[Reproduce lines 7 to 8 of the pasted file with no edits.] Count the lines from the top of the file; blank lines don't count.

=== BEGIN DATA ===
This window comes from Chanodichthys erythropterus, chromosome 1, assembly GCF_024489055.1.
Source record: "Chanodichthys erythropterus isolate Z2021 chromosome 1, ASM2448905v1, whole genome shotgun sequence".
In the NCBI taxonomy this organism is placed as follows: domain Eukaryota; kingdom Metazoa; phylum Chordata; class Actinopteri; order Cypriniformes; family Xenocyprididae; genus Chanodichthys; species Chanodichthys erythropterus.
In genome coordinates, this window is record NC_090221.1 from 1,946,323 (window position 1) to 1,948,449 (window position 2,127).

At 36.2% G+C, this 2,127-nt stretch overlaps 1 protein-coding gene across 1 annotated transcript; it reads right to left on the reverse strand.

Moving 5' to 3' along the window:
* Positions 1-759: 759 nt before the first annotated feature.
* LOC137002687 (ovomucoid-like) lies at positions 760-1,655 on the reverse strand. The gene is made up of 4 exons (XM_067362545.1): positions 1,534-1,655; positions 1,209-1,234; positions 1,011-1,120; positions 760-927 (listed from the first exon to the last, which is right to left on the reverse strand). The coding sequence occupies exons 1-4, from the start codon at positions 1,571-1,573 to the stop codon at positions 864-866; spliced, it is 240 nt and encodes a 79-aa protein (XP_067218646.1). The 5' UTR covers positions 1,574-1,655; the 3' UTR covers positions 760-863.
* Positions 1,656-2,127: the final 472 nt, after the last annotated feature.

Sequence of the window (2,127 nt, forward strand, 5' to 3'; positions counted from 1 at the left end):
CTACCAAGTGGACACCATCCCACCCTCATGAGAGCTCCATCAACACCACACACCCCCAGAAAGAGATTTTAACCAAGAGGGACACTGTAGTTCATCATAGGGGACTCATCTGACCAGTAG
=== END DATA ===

* Positions 1-759: 759 nt before the first annotated feature.
* LOC137002687 (ovomucoid-like) lies at positions 760-1,655 on the reverse strand. The gene is made up of 4 exons (XM_067362545.1): positions 1,534-1,655; positions 1,209-1,234; positions 1,011-1,120; positions 760-927 (listed from the first exon to the last, which is right to left on the reverse strand). The coding sequence occupies exons 1-4, from the start codon at positions 1,571-1,573 to the stop codon at positions 864-866; spliced, it is 240 nt and encodes a 79-aa protein (XP_067218646.1). The 5' UTR covers positions 1,574-1,655; the 3' UTR covers positions 760-863.